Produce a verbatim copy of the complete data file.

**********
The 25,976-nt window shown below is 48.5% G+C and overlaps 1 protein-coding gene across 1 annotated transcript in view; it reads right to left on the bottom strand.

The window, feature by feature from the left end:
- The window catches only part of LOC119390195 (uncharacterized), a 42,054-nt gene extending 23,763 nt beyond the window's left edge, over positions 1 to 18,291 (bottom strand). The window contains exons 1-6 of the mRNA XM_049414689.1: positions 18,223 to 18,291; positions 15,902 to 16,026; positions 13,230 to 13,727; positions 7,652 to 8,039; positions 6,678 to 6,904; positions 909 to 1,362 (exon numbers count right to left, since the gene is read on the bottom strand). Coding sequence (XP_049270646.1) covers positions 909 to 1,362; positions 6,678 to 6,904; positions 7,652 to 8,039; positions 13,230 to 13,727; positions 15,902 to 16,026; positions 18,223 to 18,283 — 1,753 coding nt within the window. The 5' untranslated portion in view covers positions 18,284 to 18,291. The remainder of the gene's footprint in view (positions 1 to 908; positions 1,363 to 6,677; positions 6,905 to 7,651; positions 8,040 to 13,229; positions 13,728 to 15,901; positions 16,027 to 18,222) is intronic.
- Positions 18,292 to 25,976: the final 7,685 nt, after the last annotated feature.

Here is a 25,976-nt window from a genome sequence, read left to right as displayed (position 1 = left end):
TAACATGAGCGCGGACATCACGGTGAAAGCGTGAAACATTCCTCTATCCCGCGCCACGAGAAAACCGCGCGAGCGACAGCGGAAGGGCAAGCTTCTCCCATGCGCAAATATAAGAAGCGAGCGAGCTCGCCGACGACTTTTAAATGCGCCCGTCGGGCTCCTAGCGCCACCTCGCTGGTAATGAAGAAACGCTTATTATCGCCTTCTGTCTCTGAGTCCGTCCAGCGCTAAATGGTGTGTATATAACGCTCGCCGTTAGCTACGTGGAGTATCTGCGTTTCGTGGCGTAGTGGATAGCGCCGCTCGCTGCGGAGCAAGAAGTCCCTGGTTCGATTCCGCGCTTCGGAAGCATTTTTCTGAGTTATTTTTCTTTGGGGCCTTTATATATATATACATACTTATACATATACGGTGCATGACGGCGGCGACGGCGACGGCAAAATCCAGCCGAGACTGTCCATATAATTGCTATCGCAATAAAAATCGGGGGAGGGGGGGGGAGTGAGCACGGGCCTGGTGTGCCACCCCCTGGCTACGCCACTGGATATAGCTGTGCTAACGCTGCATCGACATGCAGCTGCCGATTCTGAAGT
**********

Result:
The 25,976-nt window shown below is 48.5% G+C and overlaps 1 protein-coding gene across 1 annotated transcript in view; it reads right to left on the bottom strand.

The window, feature by feature from the left end:
- The window catches only part of LOC119390195 (uncharacterized), a 42,054-nt gene extending 23,763 nt beyond the window's left edge, over positions 1 to 18,291 (bottom strand). The window contains exons 1-6 of the mRNA XM_049414689.1: positions 18,223 to 18,291; positions 15,902 to 16,026; positions 13,230 to 13,727; positions 7,652 to 8,039; positions 6,678 to 6,904; positions 909 to 1,362 (exon numbers count right to left, since the gene is read on the bottom strand). Coding sequence (XP_049270646.1) covers positions 909 to 1,362; positions 6,678 to 6,904; positions 7,652 to 8,039; positions 13,230 to 13,727; positions 15,902 to 16,026; positions 18,223 to 18,283 — 1,753 coding nt within the window. The 5' untranslated portion in view covers positions 18,284 to 18,291. The remainder of the gene's footprint in view (positions 1 to 908; positions 1,363 to 6,677; positions 6,905 to 7,651; positions 8,040 to 13,229; positions 13,728 to 15,901; positions 16,027 to 18,222) is intronic.
- Positions 18,292 to 25,976: the final 7,685 nt, after the last annotated feature.

Here is a 25,976-nt window from a genome sequence, read left to right as displayed (position 1 = left end):
TAACATGAGCGCGGACATCACGGTGAAAGCGTGAAACATTCCTCTATCCCGCGCCACGAGAAAACCGCGCGAGCGACAGCGGAAGGGCAAGCTTCTCCCATGCGCAAATATAAGAAGCGAGCGAGCTCGCCGACGACTTTTAAATGCGCCCGTCGGGCTCCTAGCGCCACCTCGCTGGTAATGAAGAAACGCTTATTATCGCCTTCTGTCTCTGAGTCCGTCCAGCGCTAAATGGTGTGTATATAACGCTCGCCGTTAGCTACGTGGAGTATCTGCGTTTCGTGGCGTAGTGGATAGCGCCGCTCGCTGCGGAGCAAGAAGTCCCTGGTTCGATTCCGCGCTTCGGAAGCATTTTTCTGAGTTATTTTTCTTTGGGGCCTTTATATATATATACATACTTATACATATACGGTGCATGACGGCGGCGACGGCGACGGCAAAATCCAGCCGAGACTGTCCATATAATTGCTATCGCAATAAAAATCGGGGGAGGGGGGGGGAGTGAGCACGGGCCTGGTGTGCCACCCCCTGGCTACGCCACTGGATATAGCTGTGCTAACGCTGCATCGACATGCAGCTGCCGATTCTGAAGT